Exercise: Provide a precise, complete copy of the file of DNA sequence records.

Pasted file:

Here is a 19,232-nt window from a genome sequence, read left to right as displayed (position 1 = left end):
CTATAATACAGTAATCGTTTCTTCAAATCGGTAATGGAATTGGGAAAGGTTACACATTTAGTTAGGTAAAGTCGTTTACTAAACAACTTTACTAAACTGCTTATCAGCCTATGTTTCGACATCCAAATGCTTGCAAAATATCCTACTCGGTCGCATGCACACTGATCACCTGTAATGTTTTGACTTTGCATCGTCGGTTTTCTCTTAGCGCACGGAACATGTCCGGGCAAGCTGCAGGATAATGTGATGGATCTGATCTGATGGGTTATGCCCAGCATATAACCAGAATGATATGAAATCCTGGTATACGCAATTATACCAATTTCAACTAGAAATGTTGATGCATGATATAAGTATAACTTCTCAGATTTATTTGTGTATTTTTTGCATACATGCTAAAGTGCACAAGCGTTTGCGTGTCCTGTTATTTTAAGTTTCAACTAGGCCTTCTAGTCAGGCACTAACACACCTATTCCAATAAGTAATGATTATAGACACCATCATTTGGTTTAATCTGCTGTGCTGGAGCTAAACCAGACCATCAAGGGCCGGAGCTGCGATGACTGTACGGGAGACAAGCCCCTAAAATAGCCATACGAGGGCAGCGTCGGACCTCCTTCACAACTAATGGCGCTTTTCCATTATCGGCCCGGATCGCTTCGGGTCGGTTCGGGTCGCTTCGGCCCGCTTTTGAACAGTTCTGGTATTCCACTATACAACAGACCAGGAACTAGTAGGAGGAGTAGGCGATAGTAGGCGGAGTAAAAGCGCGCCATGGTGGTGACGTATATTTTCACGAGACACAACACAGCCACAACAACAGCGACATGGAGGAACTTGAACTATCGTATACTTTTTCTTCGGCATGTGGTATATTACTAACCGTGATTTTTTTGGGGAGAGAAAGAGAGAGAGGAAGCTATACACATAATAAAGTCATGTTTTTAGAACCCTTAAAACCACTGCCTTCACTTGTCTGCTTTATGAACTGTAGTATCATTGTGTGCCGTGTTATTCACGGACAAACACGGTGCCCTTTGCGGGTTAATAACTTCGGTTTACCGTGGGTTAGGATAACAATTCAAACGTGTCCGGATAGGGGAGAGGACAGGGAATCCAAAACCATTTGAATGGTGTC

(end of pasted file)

Here is a 19,232-nt window from a genome sequence, read left to right as displayed (position 1 = left end):
CTATAATACAGTAATCGTTTCTTCAAATCGGTAATGGAATTGGGAAAGGTTACACATTTAGTTAGGTAAAGTCGTTTACTAAACAACTTTACTAAACTGCTTATCAGCCTATGTTTCGACATCCAAATGCTTGCAAAATATCCTACTCGGTCGCATGCACACTGATCACCTGTAATGTTTTGACTTTGCATCGTCGGTTTTCTCTTAGCGCACGGAACATGTCCGGGCAAGCTGCAGGATAATGTGATGGATCTGATCTGATGGGTTATGCCCAGCATATAACCAGAATGATATGAAATCCTGGTATACGCAATTATACCAATTTCAACTAGAAATGTTGATGCATGATATAAGTATAACTTCTCAGATTTATTTGTGTATTTTTTGCATACATGCTAAAGTGCACAAGCGTTTGCGTGTCCTGTTATTTTAAGTTTCAACTAGGCCTTCTAGTCAGGCACTAACACACCTATTCCAATAAGTAATGATTATAGACACCATCATTTGGTTTAATCTGCTGTGCTGGAGCTAAACCAGACCATCAAGGGCCGGAGCTGCGATGACTGTACGGGAGACAAGCCCCTAAAATAGCCATACGAGGGCAGCGTCGGACCTCCTTCACAACTAATGGCGCTTTTCCATTATCGGCCCGGATCGCTTCGGGTCGGTTCGGGTCGCTTCGGCCCGCTTTTGAACAGTTCTGGTATTCCACTATACAACAGACCAGGAACTAGTAGGAGGAGTAGGCGATAGTAGGCGGAGTAAAAGCGCGCCATGGTGGTGACGTATATTTTCACGAGACACAACACAGCCACAACAACAGCGACATGGAGGAACTTGAACTATCGTATACTTTTTCTTCGGCATGTGGTATATTACTAACCGTGATTTTTTTGGGGAGAGAAAGAGAGAGAGGAAGCTATACACATAATAAAGTCATGTTTTTAGAACCCTTAAAACCACTGCCTTCACTTGTCTGCTTTATGAACTGTAGTATCATTGTGTGCCGTGTTATTCACGGACAAACACGGTGCCCTTTGCGGGTTAATAACTTCGGTTTACCGTGGGTTAGGATAACAATTCAAACGTGTCCGGATAGGGGAGAGGACAGGGAATCCAAAACCATTTGAATGGTGTC